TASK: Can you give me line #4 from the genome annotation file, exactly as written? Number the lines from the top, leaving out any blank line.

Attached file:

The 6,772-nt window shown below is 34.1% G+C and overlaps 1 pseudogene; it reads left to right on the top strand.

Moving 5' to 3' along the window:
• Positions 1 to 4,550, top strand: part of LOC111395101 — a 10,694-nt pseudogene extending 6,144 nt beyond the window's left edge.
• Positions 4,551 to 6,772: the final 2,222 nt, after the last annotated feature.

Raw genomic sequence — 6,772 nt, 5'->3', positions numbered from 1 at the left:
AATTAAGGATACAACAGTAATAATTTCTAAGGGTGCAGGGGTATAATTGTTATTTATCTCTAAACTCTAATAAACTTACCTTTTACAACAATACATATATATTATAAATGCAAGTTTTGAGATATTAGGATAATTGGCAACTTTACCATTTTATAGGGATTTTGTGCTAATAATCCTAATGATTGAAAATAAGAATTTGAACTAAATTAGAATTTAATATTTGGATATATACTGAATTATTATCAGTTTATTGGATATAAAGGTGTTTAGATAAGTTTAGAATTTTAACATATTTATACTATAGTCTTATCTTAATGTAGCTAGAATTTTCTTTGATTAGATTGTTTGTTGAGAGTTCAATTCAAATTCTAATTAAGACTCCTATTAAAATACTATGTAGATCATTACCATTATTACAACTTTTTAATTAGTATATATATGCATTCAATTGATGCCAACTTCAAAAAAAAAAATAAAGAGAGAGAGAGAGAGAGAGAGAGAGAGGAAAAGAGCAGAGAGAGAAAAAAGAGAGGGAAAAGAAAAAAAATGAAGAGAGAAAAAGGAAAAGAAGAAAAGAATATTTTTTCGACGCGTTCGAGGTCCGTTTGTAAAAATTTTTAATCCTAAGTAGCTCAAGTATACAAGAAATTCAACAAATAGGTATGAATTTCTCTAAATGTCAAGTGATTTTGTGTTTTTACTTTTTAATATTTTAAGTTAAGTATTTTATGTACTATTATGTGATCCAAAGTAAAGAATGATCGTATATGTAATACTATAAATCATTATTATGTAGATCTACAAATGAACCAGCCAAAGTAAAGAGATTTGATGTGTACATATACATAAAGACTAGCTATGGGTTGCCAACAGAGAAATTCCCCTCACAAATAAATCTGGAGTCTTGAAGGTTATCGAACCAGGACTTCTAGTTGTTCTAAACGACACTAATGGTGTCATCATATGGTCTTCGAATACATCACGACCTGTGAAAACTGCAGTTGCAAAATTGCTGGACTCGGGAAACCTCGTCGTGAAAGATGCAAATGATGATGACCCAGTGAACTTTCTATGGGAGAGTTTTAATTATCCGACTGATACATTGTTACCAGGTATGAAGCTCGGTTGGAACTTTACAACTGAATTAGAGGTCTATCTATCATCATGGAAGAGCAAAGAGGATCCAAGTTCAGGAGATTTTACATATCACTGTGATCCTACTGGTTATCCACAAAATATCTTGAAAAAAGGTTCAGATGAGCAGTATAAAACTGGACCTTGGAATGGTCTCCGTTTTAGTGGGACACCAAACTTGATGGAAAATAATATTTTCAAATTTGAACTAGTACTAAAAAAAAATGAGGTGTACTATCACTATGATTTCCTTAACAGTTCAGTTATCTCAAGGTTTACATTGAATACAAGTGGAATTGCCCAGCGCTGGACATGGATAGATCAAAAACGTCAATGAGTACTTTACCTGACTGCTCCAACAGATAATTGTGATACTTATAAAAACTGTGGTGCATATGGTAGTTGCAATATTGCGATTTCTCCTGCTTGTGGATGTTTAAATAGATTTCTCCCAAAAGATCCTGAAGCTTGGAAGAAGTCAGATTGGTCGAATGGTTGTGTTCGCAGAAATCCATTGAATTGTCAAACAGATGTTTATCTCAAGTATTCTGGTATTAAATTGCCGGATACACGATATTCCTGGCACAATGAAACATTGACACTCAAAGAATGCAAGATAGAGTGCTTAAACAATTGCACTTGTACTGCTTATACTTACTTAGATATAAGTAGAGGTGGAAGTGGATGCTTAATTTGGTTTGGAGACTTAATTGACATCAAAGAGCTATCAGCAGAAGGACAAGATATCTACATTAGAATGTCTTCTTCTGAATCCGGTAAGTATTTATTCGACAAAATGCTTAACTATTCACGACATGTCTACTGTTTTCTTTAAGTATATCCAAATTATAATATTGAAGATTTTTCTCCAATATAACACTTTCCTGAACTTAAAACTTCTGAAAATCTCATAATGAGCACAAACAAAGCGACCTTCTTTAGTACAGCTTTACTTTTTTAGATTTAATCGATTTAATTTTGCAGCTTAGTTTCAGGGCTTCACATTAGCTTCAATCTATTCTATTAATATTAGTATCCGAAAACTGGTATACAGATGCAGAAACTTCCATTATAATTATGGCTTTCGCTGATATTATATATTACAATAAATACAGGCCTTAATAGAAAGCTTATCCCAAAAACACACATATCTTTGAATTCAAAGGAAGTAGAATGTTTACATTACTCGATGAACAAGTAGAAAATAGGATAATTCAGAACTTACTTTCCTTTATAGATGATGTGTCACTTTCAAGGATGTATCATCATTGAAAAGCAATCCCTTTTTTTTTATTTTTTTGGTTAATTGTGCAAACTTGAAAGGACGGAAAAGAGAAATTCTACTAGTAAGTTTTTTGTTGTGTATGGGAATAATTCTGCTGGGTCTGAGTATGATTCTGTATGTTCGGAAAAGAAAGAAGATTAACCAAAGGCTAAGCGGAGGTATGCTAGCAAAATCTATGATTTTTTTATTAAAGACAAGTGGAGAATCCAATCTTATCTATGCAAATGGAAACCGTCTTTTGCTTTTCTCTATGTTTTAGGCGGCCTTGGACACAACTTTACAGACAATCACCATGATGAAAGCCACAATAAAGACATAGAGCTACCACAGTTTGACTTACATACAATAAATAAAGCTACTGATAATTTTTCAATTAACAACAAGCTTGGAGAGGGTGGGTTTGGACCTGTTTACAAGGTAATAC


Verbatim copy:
• Positions 4,551 to 6,772: the final 2,222 nt, after the last annotated feature.